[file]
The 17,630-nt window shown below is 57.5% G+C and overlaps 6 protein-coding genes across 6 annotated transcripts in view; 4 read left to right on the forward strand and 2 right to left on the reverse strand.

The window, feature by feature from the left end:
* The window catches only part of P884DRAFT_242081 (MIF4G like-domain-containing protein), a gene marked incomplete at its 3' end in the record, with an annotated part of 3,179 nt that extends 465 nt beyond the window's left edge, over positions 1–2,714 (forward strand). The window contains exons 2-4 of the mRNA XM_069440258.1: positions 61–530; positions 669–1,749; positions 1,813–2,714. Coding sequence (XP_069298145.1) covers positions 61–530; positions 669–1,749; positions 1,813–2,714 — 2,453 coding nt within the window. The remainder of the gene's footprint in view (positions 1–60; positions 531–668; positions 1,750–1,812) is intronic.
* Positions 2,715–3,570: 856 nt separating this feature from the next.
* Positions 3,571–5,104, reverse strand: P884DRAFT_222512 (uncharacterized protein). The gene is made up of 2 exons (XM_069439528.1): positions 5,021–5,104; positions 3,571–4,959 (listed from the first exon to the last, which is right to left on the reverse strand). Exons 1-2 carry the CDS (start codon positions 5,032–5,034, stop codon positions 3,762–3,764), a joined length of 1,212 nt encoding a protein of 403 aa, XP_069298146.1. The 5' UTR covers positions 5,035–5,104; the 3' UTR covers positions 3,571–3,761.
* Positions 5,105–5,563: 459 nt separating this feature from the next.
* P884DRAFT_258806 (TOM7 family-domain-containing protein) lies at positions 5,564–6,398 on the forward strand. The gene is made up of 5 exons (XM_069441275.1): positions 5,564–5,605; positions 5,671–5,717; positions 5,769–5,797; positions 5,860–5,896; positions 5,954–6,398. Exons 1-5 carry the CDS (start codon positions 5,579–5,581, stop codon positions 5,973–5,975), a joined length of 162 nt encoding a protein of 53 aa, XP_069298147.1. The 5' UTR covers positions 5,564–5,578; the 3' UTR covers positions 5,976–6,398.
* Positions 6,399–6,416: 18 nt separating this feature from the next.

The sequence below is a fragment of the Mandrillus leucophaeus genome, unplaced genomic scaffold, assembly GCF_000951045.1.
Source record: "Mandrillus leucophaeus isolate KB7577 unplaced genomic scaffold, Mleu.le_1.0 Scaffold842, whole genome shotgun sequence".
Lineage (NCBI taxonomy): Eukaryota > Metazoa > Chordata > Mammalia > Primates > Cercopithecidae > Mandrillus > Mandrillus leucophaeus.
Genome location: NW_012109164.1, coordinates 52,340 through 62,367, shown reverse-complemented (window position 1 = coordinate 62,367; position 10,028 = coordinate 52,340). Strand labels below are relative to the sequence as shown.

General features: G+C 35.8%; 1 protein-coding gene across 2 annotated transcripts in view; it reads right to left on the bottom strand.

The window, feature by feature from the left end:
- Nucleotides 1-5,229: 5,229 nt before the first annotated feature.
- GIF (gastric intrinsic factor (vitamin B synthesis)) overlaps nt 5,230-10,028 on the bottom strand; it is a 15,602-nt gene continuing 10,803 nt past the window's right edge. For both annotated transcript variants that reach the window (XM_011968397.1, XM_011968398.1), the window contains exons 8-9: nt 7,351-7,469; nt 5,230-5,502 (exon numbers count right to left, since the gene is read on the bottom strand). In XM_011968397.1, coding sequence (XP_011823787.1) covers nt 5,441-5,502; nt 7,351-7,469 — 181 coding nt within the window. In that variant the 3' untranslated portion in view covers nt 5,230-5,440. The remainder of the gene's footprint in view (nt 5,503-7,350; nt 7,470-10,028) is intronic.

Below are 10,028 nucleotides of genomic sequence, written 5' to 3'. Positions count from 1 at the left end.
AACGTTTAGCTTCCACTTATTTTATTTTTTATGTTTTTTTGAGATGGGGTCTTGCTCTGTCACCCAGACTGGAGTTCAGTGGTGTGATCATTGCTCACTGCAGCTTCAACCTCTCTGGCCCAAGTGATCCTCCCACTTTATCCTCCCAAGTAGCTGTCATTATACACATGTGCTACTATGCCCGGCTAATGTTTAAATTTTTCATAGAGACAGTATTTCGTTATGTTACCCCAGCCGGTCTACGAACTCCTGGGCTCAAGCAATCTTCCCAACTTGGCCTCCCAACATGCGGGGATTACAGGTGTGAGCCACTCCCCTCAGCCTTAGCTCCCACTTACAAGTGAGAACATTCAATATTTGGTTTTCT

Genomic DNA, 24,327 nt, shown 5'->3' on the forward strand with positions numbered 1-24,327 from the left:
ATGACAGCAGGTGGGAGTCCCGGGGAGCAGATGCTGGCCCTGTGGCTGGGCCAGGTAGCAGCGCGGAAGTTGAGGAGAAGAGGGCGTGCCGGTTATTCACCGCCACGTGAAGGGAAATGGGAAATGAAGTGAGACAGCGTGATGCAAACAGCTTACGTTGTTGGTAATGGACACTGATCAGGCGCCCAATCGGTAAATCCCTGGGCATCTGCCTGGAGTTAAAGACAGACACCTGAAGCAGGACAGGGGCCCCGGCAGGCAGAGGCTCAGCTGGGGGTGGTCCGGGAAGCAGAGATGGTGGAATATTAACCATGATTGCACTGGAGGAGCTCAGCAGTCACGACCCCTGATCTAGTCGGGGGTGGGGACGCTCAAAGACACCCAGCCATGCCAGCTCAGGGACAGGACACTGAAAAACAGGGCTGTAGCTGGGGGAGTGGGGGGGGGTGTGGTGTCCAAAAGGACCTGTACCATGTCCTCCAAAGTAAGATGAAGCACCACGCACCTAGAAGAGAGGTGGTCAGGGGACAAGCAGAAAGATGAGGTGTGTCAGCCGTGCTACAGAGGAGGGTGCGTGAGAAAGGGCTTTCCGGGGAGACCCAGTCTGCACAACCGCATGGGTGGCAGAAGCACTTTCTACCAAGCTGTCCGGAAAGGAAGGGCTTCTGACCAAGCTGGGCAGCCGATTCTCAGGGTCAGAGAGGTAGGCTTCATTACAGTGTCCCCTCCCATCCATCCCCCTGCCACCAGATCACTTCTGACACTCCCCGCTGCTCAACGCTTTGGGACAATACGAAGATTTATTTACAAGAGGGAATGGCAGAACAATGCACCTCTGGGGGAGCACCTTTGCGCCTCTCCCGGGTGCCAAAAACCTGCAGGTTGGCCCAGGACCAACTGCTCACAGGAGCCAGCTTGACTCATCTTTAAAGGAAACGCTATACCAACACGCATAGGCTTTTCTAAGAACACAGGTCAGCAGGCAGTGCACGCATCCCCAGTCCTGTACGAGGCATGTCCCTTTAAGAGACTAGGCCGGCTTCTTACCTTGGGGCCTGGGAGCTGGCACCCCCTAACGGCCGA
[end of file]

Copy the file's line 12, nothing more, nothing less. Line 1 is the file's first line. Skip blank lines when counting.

Genome location: NW_012109164.1, coordinates 52,340 through 62,367, shown reverse-complemented (window position 1 = coordinate 62,367; position 10,028 = coordinate 52,340). Strand labels below are relative to the sequence as shown.